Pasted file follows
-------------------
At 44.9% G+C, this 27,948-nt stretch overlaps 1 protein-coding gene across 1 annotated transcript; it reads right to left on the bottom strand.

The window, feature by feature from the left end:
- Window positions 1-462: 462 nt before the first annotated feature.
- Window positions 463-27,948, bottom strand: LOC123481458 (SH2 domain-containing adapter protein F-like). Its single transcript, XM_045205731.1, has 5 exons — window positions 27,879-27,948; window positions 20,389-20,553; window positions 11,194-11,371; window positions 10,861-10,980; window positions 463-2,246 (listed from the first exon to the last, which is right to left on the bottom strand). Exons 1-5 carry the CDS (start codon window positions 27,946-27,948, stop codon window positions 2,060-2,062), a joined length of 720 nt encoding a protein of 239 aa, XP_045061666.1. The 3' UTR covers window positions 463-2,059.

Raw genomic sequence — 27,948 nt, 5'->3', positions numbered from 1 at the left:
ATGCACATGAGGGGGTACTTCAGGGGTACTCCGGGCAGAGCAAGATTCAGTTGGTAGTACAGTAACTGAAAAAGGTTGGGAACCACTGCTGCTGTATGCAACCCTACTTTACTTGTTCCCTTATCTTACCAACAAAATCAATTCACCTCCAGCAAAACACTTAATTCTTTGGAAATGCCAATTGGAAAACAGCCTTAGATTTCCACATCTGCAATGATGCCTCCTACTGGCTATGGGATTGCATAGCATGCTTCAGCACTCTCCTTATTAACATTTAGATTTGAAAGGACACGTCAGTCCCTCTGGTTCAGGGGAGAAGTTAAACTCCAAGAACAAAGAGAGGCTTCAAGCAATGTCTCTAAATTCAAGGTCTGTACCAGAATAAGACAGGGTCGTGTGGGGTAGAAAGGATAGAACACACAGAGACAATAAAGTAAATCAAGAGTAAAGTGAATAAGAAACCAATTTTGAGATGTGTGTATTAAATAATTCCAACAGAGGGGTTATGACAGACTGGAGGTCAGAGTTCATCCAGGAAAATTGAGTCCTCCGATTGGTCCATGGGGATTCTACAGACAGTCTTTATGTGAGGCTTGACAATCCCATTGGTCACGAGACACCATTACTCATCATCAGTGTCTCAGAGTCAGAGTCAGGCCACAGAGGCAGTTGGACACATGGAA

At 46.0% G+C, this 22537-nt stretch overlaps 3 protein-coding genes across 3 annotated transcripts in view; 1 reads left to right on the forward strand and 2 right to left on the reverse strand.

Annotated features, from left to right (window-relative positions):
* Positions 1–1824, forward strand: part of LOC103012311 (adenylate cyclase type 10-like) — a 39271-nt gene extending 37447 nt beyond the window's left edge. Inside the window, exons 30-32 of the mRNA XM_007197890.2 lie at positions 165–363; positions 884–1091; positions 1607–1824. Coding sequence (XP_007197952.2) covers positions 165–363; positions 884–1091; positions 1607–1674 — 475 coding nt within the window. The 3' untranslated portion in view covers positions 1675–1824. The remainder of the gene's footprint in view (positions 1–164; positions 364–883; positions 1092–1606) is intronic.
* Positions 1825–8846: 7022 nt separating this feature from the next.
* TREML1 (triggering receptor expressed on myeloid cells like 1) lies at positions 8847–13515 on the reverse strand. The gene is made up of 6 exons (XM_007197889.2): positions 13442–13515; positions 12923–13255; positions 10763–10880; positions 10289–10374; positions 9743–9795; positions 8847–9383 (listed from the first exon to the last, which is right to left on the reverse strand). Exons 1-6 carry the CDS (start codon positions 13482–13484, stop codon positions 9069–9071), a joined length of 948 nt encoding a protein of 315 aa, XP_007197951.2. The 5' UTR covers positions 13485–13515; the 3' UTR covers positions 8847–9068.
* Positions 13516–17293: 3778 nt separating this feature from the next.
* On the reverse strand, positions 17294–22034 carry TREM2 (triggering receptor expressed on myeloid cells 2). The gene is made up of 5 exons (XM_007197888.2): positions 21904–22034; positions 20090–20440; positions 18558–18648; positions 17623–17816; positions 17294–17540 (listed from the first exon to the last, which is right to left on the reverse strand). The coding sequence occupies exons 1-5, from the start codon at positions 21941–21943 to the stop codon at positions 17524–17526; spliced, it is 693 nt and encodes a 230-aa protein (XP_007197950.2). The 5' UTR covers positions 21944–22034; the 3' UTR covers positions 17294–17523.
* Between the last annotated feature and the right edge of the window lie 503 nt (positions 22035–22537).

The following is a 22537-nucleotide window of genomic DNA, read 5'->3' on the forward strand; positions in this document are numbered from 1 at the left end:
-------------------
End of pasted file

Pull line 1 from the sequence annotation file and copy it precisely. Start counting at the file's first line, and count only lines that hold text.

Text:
At 44.9% G+C, this 27,948-nt stretch overlaps 1 protein-coding gene across 1 annotated transcript; it reads right to left on the bottom strand.